We often hear about the importance of native plants in the environment and how invasive species can wreak havoc with ecosystems. But it turns out that human activities can change the characteristics of native species and create unexpected new problems.
Common waterhemp is plant native to North America that typically grows near lakes and streams. It never used to be any kind of problem, but in recent times it has become nearly impossible to eradicate from farms as a result of genetic adaptations triggered by modern agriculture.
A study led by researchers at the University of British Columbia looked at waterhemp samples from modern farms and neighboring wetlands and compared them with historical samples dating back as far as 1820 stored in various museums.
In recent times, mutations in genes related to drought tolerance, rapid growth, and resistance to herbicides have resulted in waterhemp that has become a pervasive weed on farms. These genetic shifts, scarcely ever seen in historical samples, have made the plant thrive among human agricultural activities and enable it to outcompete crops.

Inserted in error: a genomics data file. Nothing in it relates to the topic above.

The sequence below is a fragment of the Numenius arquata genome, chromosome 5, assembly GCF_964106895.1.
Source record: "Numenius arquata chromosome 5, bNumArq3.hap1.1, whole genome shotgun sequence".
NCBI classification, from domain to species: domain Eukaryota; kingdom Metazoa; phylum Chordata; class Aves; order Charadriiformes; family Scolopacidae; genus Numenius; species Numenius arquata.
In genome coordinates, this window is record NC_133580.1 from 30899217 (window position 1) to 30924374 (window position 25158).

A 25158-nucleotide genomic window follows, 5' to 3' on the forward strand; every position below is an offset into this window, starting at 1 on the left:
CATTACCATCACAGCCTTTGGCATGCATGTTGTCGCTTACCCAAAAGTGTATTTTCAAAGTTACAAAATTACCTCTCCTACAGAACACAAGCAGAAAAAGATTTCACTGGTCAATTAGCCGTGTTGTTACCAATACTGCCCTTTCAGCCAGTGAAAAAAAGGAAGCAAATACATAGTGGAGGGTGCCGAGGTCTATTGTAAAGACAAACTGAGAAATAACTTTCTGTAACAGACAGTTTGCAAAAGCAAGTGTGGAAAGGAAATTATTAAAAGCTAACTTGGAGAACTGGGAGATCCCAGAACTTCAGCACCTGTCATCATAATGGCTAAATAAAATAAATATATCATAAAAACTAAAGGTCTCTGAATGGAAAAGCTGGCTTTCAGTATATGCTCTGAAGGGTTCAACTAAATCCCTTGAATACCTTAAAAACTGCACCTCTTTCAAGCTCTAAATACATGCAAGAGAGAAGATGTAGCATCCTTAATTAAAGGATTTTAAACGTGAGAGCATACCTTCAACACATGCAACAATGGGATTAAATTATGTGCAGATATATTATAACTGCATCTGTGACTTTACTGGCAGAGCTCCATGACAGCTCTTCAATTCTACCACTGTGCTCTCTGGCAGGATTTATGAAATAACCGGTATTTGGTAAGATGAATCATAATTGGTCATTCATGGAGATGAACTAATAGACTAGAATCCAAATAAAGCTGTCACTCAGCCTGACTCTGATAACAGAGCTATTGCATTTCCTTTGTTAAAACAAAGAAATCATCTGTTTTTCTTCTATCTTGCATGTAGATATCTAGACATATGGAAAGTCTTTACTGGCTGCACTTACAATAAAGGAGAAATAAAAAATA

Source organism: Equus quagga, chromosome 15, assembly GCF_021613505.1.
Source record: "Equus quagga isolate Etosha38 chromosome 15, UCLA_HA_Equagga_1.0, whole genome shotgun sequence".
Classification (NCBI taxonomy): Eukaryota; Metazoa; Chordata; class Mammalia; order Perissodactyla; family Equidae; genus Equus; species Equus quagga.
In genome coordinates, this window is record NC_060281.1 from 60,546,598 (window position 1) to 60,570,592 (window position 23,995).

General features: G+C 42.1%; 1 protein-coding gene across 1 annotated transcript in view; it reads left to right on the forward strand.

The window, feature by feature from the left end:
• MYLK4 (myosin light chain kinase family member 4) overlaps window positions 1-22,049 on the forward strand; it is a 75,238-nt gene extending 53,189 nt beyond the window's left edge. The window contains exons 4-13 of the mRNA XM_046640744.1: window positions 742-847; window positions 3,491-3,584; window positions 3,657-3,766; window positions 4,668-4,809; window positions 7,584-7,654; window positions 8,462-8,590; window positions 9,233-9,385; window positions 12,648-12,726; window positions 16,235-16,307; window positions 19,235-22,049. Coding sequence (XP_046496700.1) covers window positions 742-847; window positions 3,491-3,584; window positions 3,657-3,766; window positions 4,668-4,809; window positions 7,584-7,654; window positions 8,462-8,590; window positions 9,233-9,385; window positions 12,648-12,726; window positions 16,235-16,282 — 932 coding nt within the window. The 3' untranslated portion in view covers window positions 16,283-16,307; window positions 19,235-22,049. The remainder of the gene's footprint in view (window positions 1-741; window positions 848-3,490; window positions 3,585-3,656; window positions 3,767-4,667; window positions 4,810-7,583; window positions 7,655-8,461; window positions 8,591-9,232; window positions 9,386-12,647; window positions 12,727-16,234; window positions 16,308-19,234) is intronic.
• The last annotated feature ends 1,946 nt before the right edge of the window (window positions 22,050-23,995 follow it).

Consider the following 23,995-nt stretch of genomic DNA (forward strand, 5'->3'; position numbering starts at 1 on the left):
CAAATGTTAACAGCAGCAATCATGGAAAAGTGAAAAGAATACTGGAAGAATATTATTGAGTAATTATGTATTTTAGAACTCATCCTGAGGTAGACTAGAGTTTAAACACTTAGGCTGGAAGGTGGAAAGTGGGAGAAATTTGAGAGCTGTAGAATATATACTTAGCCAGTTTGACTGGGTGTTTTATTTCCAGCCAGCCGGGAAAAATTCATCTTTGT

Genetic analysis of the plants showed that herbicide-resistant mutations that were mostly absent from historical samples stand out as factors that allow waterhemp to prosper in agricultural settings. There are some plants in natural habitats that have herbicide-resistant mutations, but in many cases, these mutations are actually harmful to the plants in the wild.
Understanding how plant adaptations occur on relatively short timescales is increasingly important as farming and climate change continue to drive rapid plant evolution.
How intensive agriculture turned a wild plant into a pervasive weed
Photo, posted February 16, 2016, courtesy of Aqua Mechanical via Flickr.
Earth Wise is a production of WAMC Northeast Public Radio